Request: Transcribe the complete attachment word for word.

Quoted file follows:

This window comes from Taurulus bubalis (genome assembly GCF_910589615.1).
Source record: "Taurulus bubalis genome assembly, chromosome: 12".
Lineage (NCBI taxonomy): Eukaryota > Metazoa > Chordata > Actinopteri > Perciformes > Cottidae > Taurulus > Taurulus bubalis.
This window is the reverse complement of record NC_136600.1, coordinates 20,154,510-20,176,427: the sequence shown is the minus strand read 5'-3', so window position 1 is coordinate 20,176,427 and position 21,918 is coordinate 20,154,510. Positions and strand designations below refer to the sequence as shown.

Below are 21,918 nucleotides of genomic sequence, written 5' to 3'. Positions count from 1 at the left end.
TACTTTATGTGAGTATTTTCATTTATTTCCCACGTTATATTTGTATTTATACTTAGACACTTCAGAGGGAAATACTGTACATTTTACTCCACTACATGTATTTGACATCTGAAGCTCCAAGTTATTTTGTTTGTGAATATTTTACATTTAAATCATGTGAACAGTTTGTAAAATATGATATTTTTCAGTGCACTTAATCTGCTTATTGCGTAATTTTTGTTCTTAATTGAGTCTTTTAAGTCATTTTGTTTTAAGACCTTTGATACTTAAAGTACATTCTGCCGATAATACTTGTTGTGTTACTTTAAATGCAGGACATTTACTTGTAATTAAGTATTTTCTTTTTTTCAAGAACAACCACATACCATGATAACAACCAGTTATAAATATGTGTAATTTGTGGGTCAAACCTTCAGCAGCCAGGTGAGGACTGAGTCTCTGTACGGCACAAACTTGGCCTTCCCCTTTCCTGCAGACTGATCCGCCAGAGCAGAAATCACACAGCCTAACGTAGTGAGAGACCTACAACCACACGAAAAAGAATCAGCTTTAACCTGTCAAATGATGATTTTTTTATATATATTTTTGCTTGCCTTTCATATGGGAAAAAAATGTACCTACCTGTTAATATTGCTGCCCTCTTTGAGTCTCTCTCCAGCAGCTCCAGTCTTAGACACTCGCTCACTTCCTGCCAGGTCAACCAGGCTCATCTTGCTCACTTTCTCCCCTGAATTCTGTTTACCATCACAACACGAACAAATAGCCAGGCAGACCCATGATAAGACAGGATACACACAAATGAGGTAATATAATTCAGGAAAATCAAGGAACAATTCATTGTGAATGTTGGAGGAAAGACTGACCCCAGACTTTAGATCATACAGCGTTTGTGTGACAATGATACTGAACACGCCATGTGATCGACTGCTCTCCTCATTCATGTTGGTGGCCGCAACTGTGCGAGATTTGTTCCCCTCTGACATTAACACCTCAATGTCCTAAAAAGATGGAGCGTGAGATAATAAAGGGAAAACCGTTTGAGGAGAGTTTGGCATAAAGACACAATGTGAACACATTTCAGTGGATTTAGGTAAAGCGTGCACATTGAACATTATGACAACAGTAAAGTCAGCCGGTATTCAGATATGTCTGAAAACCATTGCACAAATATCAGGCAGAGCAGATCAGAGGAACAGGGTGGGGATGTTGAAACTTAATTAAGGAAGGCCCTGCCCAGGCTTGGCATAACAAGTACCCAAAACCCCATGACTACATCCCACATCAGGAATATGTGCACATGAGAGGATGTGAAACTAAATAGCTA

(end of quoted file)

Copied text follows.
This window comes from Taurulus bubalis (genome assembly GCF_910589615.1).
Source record: "Taurulus bubalis genome assembly, chromosome: 12".
Lineage (NCBI taxonomy): Eukaryota > Metazoa > Chordata > Actinopteri > Perciformes > Cottidae > Taurulus > Taurulus bubalis.
This window is the reverse complement of record NC_136600.1, coordinates 20,154,510-20,176,427: the sequence shown is the minus strand read 5'-3', so window position 1 is coordinate 20,176,427 and position 21,918 is coordinate 20,154,510. Positions and strand designations below refer to the sequence as shown.

Below are 21,918 nucleotides of genomic sequence, written 5' to 3'. Positions count from 1 at the left end.
TACTTTATGTGAGTATTTTCATTTATTTCCCACGTTATATTTGTATTTATACTTAGACACTTCAGAGGGAAATACTGTACATTTTACTCCACTACATGTATTTGACATCTGAAGCTCCAAGTTATTTTGTTTGTGAATATTTTACATTTAAATCATGTGAACAGTTTGTAAAATATGATATTTTTCAGTGCACTTAATCTGCTTATTGCGTAATTTTTGTTCTTAATTGAGTCTTTTAAGTCATTTTGTTTTAAGACCTTTGATACTTAAAGTACATTCTGCCGATAATACTTGTTGTGTTACTTTAAATGCAGGACATTTACTTGTAATTAAGTATTTTCTTTTTTTCAAGAACAACCACATACCATGATAACAACCAGTTATAAATATGTGTAATTTGTGGGTCAAACCTTCAGCAGCCAGGTGAGGACTGAGTCTCTGTACGGCACAAACTTGGCCTTCCCCTTTCCTGCAGACTGATCCGCCAGAGCAGAAATCACACAGCCTAACGTAGTGAGAGACCTACAACCACACGAAAAAGAATCAGCTTTAACCTGTCAAATGATGATTTTTTTATATATATTTTTGCTTGCCTTTCATATGGGAAAAAAATGTACCTACCTGTTAATATTGCTGCCCTCTTTGAGTCTCTCTCCAGCAGCTCCAGTCTTAGACACTCGCTCACTTCCTGCCAGGTCAACCAGGCTCATCTTGCTCACTTTCTCCCCTGAATTCTGTTTACCATCACAACACGAACAAATAGCCAGGCAGACCCATGATAAGACAGGATACACACAAATGAGGTAATATAATTCAGGAAAATCAAGGAACAATTCATTGTGAATGTTGGAGGAAAGACTGACCCCAGACTTTAGATCATACAGCGTTTGTGTGACAATGATACTGAACACGCCATGTGATCGACTGCTCTCCTCATTCATGTTGGTGGCCGCAACTGTGCGAGATTTGTTCCCCTCTGACATTAACACCTCAATGTCCTAAAAAGATGGAGCGTGAGATAATAAAGGGAAAACCGTTTGAGGAGAGTTTGGCATAAAGACACAATGTGAACACATTTCAGTGGATTTAGGTAAAGCGTGCACATTGAACATTATGACAACAGTAAAGTCAGCCGGTATTCAGATATGTCTGAAAACCATTGCACAAATATCAGGCAGAGCAGATCAGAGGAACAGGGTGGGGATGTTGAAACTTAATTAAGGAAGGCCCTGCCCAGGCTTGGCATAACAAGTACCCAAAACCCCATGACTACATCCCACATCAGGAATATGTGCACATGAGAGGATGTGAAACTAAATAGCTA